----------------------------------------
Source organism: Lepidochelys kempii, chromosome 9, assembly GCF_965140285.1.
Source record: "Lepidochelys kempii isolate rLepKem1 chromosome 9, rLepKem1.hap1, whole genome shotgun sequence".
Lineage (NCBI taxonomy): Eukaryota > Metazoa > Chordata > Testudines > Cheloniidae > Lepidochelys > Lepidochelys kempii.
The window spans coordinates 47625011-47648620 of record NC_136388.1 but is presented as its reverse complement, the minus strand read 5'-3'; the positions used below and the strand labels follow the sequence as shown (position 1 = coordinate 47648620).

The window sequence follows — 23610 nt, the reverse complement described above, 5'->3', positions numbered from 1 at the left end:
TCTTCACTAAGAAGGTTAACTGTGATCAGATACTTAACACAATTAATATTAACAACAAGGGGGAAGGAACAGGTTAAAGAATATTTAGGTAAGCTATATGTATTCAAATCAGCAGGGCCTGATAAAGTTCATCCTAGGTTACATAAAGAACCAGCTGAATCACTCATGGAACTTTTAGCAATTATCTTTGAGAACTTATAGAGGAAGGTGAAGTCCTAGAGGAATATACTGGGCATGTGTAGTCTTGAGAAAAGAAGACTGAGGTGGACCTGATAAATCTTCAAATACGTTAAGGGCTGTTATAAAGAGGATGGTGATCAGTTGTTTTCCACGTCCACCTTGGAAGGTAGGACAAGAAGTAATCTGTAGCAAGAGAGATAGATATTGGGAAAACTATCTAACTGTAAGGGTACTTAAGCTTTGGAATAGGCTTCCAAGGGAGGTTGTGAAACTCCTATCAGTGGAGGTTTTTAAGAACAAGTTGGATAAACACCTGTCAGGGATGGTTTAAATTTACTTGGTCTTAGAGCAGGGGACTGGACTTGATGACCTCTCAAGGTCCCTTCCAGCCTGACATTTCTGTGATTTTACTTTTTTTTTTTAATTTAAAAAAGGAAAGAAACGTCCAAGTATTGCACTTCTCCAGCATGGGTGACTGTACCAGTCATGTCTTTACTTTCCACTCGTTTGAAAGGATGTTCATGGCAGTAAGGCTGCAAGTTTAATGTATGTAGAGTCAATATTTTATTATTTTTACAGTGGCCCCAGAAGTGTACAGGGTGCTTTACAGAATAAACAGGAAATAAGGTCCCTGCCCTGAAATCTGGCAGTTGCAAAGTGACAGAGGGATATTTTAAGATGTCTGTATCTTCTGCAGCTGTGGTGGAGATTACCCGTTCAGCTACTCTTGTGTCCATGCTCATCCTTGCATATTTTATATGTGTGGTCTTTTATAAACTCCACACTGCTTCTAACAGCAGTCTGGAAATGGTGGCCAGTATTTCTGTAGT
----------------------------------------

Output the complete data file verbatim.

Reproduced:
Source organism: Lepidochelys kempii, chromosome 9, assembly GCF_965140285.1.
Source record: "Lepidochelys kempii isolate rLepKem1 chromosome 9, rLepKem1.hap1, whole genome shotgun sequence".
Lineage (NCBI taxonomy): Eukaryota > Metazoa > Chordata > Testudines > Cheloniidae > Lepidochelys > Lepidochelys kempii.
The window spans coordinates 47625011-47648620 of record NC_136388.1 but is presented as its reverse complement, the minus strand read 5'-3'; the positions used below and the strand labels follow the sequence as shown (position 1 = coordinate 47648620).

The window sequence follows — 23610 nt, the reverse complement described above, 5'->3', positions numbered from 1 at the left end:
TCTTCACTAAGAAGGTTAACTGTGATCAGATACTTAACACAATTAATATTAACAACAAGGGGGAAGGAACAGGTTAAAGAATATTTAGGTAAGCTATATGTATTCAAATCAGCAGGGCCTGATAAAGTTCATCCTAGGTTACATAAAGAACCAGCTGAATCACTCATGGAACTTTTAGCAATTATCTTTGAGAACTTATAGAGGAAGGTGAAGTCCTAGAGGAATATACTGGGCATGTGTAGTCTTGAGAAAAGAAGACTGAGGTGGACCTGATAAATCTTCAAATACGTTAAGGGCTGTTATAAAGAGGATGGTGATCAGTTGTTTTCCACGTCCACCTTGGAAGGTAGGACAAGAAGTAATCTGTAGCAAGAGAGATAGATATTGGGAAAACTATCTAACTGTAAGGGTACTTAAGCTTTGGAATAGGCTTCCAAGGGAGGTTGTGAAACTCCTATCAGTGGAGGTTTTTAAGAACAAGTTGGATAAACACCTGTCAGGGATGGTTTAAATTTACTTGGTCTTAGAGCAGGGGACTGGACTTGATGACCTCTCAAGGTCCCTTCCAGCCTGACATTTCTGTGATTTTACTTTTTTTTTTTAATTTAAAAAAGGAAAGAAACGTCCAAGTATTGCACTTCTCCAGCATGGGTGACTGTACCAGTCATGTCTTTACTTTCCACTCGTTTGAAAGGATGTTCATGGCAGTAAGGCTGCAAGTTTAATGTATGTAGAGTCAATATTTTATTATTTTTACAGTGGCCCCAGAAGTGTACAGGGTGCTTTACAGAATAAACAGGAAATAAGGTCCCTGCCCTGAAATCTGGCAGTTGCAAAGTGACAGAGGGATATTTTAAGATGTCTGTATCTTCTGCAGCTGTGGTGGAGATTACCCGTTCAGCTACTCTTGTGTCCATGCTCATCCTTGCATATTTTATATGTGTGGTCTTTTATAAACTCCACACTGCTTCTAACAGCAGTCTGGAAATGGTGGCCAGTATTTCTGTAGT